Alex Rodriguez’s appeal of his 211-game suspension by Major League Baseball resumes Monday, a month after MLB had its chance to make its case before arbitrator Fredric Horowitz about issues related to the New York Yankees third baseman’s alleged performance-enhancing drug use. The best legal team A-Rod’s overpriced Yankees contract could buy now will try to show why he shouldn’t be banned for nearly a season and a half.
The hearings are closed. Aww.
Media outlets are reporting that Rodriguez will testify and proclaim his innocence, but it’s apparently not 100 percent that he’ll do so. A-Rod on the stand may not be his best strategy.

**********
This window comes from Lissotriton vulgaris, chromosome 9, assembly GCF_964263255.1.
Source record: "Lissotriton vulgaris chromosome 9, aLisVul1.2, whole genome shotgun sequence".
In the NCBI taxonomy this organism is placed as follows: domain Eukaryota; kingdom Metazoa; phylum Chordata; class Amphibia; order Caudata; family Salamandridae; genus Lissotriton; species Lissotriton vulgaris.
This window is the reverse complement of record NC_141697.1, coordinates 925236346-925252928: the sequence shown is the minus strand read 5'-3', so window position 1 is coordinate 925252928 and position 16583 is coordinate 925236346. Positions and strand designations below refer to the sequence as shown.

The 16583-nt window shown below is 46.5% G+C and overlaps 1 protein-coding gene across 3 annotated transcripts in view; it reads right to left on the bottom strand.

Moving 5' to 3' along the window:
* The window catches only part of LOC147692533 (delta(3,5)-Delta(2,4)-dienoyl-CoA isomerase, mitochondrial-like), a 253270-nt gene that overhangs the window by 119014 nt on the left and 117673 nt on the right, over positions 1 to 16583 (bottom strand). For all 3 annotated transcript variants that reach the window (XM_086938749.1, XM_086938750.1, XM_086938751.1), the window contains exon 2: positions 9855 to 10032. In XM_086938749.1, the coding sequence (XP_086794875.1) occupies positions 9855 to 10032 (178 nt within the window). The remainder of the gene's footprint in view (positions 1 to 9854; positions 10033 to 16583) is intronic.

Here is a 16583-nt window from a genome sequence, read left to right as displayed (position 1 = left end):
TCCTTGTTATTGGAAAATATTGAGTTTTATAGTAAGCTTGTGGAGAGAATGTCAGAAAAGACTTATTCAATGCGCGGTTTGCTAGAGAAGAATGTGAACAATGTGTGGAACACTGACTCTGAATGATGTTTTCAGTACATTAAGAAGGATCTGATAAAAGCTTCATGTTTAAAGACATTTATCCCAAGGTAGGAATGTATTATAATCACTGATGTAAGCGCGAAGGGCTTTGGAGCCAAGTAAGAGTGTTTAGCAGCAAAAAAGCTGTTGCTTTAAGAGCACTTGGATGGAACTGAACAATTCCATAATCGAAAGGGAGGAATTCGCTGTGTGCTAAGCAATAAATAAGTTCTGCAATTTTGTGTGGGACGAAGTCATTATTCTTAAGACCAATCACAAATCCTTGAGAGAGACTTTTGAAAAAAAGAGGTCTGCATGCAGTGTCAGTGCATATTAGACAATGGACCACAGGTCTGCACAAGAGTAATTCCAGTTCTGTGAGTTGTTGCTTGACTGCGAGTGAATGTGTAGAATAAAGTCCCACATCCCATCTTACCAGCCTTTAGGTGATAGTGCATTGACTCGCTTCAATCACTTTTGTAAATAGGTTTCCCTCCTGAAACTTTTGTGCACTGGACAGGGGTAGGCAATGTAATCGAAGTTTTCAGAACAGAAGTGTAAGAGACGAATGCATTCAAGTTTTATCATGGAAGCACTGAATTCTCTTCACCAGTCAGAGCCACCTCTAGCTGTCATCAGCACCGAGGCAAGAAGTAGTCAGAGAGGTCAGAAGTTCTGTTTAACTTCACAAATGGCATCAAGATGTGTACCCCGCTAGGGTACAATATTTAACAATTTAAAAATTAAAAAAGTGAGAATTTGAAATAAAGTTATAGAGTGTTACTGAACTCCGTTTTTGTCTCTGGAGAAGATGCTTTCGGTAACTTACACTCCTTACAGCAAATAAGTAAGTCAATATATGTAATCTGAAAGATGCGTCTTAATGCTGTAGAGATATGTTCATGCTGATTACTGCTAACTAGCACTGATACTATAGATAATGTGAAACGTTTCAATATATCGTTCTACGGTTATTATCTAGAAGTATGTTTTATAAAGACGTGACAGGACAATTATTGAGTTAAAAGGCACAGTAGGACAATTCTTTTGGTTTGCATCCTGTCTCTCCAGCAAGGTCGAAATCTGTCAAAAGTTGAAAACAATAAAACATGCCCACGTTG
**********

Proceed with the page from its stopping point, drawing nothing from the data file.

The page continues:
Darren Heitner, a Philadelphia sports and entertainment attorney, told Newsday: "There’s certainly a risk involved, a very, very large risk that Alex Rodriguez’s testimony will be used against him."
The New York Post’s Ken Davidoff wrote: "On the surface, A-Rod testifying sounds like an awful idea for him and a great one for MLB, whose attorneys would salivate at the chance to cross-examine the accused. A-Rod, to be kind, is not a good speaker, nor is he quick on his feet verbally."
As far as other parts of Team A-Rod’s strategy, Davidoff wrote that it will be raising plenty of issues that don’t directly address the did-he-or-didn’t-he matter at hand.
"[Rodriguez’s legal reps] often seem less interested in disproving MLB’s case â¦ and more invested in raising questions about the motives and actions of commissioner Bud Selig as well as his investigative team," he wrote in the Post.